|Observed changes in the climate system SupportiveArgument1 #287961|
Warming of the climate system is unequivocal, and since the 1950s, many of the observed changes are unprecedented over decades to millennia. The atmosphere and ocean have warmed, the amounts of snow and ice have diminished, sea level has risen, and the concentrations of greenhouse gases have increased.
Source: IPCC – Working Group 1 2013 (a) Observed global mean combined land and ocean surface temperature anomalies, from 1850 to 2012 from three data sets. Top panel: annual mean values, bottom panel: decadal mean values including the estimate of uncertainty for one dataset (black). Anomalies are relative to the mean of 1961−1990.
(b) Map of the observed surface temperature change from 1901 to 2012 derived from temperature trends determined by linear regression from one dataset (orange line in panel a). Trends have been calculated where data availability permits a robust estimate (i.e., only for grid boxes with greater than 70% complete records and more than 20% data availability in the first and last 10% of the time period). Other areas are white. Grid boxes where the trend is significant at the 10% level are indicated by a + sign.
- CitationsAdd new citationList by: CiterankMap
|Link Working Group I Contribution to the IPCC Fifth Assessment Report Climate Change 2013: The Physical Science Basis Summary for Policymakers |
Author: IPCC Working Group I
Publication info: 2013 September, 27
Cited by: David Price 12:59 PM 4 October 2013 GMT
Citerank: (12) 5202Earth's globally averaged surface temperature is risingObserved increases in the Earth's globally averaged surface temperature offer credible evidence of significant climate change.1198CE71, 5203Observed increases in global average ocean temperatureObserved increases in global average ocean temperature .1198CE71, 5204Observed melting of snow and iceObservations of widespread melting of snow and ice.1198CE71, 5205Observed rises in global average sea levelThe rate of sea level rise since the mid-19th century has been larger than the mean rate during the previous two millennia (high confidence). Over the period 1901–2010, global mean sea level rose by 0.19 [0.17 to 0.21] m1198CE71, 14564Scientific measurements provide strong supporting evidenceScientific measurements provide strong support for the case for significant anthropogenic climate change.1198CE71, 39977Global CO2 emissions from fossil fuels 40% higher in 2008 than 1990Global carbon dioxide emissions from fossil fuels in 2008 were nearly 40% higher than those in 1990.1198CE71, 287960Warming of the climate system is unequivocalWarming of the climate system is unequivocal, and since the 1950s, many of the observed changes are unprecedented over decades to millennia. The atmosphere and ocean have warmed, the amounts of snow and ice have diminished, sea level has risen, and the concentrations of greenhouse gases have increased. URL:
959C6EF, 287962Observed changes in the atmosphereEach of the last three decades has been successively warmer at the Earth’s surface than any preceding decade since 1850. In the Northern Hemisphere, 1983–2012 was likely the warmest 30-year period of the last 1400 years (medium confidence).1198CE71, 287963Ocean warmingOcean warming dominates the increase in energy stored in the climate system, accounting for more than 90% of the energy accumulated between 1971 and 2010 (high confidence). It is virtually certain that the upper ocean (0-700 m) warmed from 1971 to 2010 and it likely warmed between the 1870s and 1971.1198CE71, 287964Observed cryospheric changesOver the last two decades, the Greenland and Antarctic ice sheets have been losing mass, glaciers have continued to shrink almost worldwide, and Arctic sea ice and Northern Hemisphere spring snow cover have continued to decrease in extent (high confidence).1198CE71, 287965Observed sea level changesThe rate of sea level rise since the mid-19th century has been larger than the mean rate during the previous two millennia (high confidence). Over the period 1901–2010, global mean sea level rose by 0.19 [0.17 to 0.21] m.1198CE71, 287966Observed changes in carbon and other biogeochemical cyclesThe atmospheric concentrations of carbon dioxide (CO2), methane, and nitrous oxide have increased to levels unprecedented in at least the last 800,000 years. CO2 concentrations have increased by 40% since pre-industrial times, primarily from fossil fuel emissions and secondarily from net land use change emissions. The ocean has absorbed about 30% of the emitted anthropogenic carbon dioxide, causing ocean acidification.1198CE71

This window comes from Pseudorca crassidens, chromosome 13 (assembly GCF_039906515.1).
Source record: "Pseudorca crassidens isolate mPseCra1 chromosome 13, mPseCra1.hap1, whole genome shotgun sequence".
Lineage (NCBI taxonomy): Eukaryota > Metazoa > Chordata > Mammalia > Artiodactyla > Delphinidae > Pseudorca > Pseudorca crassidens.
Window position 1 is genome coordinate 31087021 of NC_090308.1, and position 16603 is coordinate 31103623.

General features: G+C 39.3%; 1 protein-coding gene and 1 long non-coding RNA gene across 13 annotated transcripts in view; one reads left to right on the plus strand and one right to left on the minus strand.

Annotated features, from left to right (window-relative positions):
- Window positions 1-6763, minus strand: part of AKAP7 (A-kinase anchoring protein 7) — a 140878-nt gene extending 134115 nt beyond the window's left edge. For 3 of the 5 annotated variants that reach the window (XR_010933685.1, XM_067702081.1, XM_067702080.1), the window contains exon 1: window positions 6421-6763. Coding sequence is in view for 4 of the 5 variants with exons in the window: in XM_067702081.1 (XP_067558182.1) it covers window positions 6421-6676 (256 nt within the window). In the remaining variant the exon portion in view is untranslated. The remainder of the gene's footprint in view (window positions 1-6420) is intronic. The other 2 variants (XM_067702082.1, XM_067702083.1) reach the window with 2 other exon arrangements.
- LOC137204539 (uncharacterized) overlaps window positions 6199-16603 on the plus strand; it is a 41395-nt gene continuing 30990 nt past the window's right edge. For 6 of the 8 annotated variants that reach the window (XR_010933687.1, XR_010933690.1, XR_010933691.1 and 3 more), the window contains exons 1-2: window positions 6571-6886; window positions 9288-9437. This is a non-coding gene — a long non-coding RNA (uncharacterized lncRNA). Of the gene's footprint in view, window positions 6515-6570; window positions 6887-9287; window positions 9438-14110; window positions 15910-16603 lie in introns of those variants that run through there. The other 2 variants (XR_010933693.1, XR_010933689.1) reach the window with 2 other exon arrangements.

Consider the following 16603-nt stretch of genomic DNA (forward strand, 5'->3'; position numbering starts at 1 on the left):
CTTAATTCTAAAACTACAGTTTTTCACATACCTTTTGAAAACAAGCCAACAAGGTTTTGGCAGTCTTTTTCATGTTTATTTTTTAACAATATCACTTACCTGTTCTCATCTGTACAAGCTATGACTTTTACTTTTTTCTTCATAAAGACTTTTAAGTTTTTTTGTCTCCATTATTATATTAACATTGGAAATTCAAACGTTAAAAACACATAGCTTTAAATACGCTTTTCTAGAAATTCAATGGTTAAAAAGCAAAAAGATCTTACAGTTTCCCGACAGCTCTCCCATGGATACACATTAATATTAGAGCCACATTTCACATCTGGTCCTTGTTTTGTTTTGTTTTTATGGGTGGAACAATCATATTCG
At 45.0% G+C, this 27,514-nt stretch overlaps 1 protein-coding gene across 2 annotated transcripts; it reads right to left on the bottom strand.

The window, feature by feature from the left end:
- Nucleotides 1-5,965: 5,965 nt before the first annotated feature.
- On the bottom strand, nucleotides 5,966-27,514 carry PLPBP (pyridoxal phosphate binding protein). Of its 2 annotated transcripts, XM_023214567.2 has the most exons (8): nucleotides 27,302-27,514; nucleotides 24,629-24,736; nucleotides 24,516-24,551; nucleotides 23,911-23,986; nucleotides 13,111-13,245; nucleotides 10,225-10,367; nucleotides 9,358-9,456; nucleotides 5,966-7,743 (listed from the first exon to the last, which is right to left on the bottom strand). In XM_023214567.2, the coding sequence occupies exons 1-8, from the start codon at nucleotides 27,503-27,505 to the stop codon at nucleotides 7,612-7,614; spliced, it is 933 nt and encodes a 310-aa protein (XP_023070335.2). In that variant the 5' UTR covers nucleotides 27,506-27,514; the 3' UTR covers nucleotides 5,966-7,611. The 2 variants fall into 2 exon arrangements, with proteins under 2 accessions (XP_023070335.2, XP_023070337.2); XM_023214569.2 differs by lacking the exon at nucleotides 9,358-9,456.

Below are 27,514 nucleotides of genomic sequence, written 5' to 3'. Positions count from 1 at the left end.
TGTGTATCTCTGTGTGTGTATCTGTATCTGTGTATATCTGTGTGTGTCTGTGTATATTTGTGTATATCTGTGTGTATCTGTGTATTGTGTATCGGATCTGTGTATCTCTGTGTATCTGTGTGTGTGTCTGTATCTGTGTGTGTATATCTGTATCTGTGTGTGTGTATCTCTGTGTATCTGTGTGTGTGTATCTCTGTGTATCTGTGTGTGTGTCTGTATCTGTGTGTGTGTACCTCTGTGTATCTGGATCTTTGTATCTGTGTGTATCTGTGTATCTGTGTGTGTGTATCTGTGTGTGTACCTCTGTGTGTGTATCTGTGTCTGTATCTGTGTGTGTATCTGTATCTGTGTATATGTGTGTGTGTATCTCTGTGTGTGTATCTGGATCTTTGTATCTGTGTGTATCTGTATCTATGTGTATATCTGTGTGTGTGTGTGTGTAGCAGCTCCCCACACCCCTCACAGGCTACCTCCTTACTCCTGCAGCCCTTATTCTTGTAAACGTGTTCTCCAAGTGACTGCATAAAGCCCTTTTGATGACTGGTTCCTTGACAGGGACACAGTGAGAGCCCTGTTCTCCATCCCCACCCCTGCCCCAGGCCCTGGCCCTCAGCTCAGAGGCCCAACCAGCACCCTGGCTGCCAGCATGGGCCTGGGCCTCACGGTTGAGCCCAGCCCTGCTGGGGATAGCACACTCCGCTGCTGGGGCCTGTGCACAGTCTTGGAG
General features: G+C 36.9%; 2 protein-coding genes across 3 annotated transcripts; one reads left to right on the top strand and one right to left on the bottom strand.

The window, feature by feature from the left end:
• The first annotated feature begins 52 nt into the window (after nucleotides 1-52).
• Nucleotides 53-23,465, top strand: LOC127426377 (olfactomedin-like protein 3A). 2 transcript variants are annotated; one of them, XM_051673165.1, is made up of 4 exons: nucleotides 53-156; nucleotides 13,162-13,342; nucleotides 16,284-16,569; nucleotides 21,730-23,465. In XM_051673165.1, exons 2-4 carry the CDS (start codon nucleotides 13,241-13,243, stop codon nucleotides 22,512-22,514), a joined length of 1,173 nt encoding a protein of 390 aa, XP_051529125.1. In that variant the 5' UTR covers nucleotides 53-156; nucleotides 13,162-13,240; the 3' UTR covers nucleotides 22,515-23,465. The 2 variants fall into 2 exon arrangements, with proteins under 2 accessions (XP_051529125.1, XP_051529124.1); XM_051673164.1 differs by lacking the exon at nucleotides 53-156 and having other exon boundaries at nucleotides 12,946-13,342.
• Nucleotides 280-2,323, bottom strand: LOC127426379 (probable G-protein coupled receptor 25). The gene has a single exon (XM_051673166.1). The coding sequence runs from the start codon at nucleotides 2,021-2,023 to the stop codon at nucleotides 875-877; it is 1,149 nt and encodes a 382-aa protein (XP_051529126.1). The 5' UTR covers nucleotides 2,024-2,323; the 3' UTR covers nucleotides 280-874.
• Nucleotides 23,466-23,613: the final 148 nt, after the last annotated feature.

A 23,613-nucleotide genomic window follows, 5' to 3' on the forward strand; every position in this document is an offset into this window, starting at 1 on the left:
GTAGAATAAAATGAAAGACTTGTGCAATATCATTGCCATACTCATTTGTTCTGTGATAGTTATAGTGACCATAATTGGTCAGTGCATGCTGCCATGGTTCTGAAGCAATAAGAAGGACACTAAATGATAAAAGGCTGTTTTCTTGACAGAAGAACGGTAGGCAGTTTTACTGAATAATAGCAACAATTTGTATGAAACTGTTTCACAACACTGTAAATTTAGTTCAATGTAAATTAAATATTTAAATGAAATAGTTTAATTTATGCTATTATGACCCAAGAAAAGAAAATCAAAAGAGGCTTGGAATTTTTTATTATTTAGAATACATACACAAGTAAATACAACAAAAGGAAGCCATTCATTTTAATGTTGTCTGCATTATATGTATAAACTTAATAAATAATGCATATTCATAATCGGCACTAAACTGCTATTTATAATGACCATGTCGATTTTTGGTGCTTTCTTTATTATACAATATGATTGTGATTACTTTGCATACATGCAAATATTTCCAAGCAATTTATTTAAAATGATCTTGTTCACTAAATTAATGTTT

|Excerpt / Summary|
Observations of the climate system are based on direct measurements and remote sensing from satellites and other platforms. Global-scale observations from the instrumental era began in the mid-19th century for temperature and other variables, with more comprehensive and diverse sets of observations available for the period 1950 onwards. Paleoclimate reconstructions extend some records back hundreds to millions of years. Together, they provide a comprehensive view of the variability and long-term changes in the atmosphere, the ocean, the cryosphere, and the land surface.